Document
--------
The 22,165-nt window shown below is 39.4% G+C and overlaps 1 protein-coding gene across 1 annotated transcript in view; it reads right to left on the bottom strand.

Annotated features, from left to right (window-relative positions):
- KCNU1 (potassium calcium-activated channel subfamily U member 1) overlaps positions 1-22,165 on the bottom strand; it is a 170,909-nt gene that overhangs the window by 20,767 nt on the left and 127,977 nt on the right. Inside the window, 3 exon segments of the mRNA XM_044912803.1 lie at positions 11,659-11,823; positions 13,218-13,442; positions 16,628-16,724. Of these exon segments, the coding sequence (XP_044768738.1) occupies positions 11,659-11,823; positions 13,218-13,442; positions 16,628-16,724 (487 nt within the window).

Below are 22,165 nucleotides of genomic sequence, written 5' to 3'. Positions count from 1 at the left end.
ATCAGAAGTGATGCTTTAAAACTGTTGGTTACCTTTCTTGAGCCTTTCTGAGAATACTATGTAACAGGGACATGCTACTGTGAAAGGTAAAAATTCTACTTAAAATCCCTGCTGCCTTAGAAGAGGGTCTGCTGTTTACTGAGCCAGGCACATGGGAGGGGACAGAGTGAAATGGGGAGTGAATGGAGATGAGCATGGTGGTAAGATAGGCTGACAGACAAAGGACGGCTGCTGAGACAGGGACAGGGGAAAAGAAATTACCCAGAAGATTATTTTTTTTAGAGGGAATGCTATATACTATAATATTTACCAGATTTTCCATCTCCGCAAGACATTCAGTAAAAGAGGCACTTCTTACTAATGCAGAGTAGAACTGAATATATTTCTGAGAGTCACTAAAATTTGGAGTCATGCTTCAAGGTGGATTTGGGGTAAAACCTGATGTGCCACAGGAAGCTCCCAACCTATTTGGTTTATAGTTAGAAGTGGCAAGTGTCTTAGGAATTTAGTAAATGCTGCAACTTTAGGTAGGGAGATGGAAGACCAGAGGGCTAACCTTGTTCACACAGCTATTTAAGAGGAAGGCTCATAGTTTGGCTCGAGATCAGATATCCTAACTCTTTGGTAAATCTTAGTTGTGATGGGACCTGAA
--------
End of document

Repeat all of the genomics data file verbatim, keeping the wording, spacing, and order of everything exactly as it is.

The 22,165-nt window shown below is 39.4% G+C and overlaps 1 protein-coding gene across 1 annotated transcript in view; it reads right to left on the bottom strand.

Annotated features, from left to right (window-relative positions):
- KCNU1 (potassium calcium-activated channel subfamily U member 1) overlaps positions 1-22,165 on the bottom strand; it is a 170,909-nt gene that overhangs the window by 20,767 nt on the left and 127,977 nt on the right. Inside the window, 3 exon segments of the mRNA XM_044912803.1 lie at positions 11,659-11,823; positions 13,218-13,442; positions 16,628-16,724. Of these exon segments, the coding sequence (XP_044768738.1) occupies positions 11,659-11,823; positions 13,218-13,442; positions 16,628-16,724 (487 nt within the window).

Below are 22,165 nucleotides of genomic sequence, written 5' to 3'. Positions count from 1 at the left end.
ATCAGAAGTGATGCTTTAAAACTGTTGGTTACCTTTCTTGAGCCTTTCTGAGAATACTATGTAACAGGGACATGCTACTGTGAAAGGTAAAAATTCTACTTAAAATCCCTGCTGCCTTAGAAGAGGGTCTGCTGTTTACTGAGCCAGGCACATGGGAGGGGACAGAGTGAAATGGGGAGTGAATGGAGATGAGCATGGTGGTAAGATAGGCTGACAGACAAAGGACGGCTGCTGAGACAGGGACAGGGGAAAAGAAATTACCCAGAAGATTATTTTTTTTAGAGGGAATGCTATATACTATAATATTTACCAGATTTTCCATCTCCGCAAGACATTCAGTAAAAGAGGCACTTCTTACTAATGCAGAGTAGAACTGAATATATTTCTGAGAGTCACTAAAATTTGGAGTCATGCTTCAAGGTGGATTTGGGGTAAAACCTGATGTGCCACAGGAAGCTCCCAACCTATTTGGTTTATAGTTAGAAGTGGCAAGTGTCTTAGGAATTTAGTAAATGCTGCAACTTTAGGTAGGGAGATGGAAGACCAGAGGGCTAACCTTGTTCACACAGCTATTTAAGAGGAAGGCTCATAGTTTGGCTCGAGATCAGATATCCTAACTCTTTGGTAAATCTTAGTTGTGATGGGACCTGAA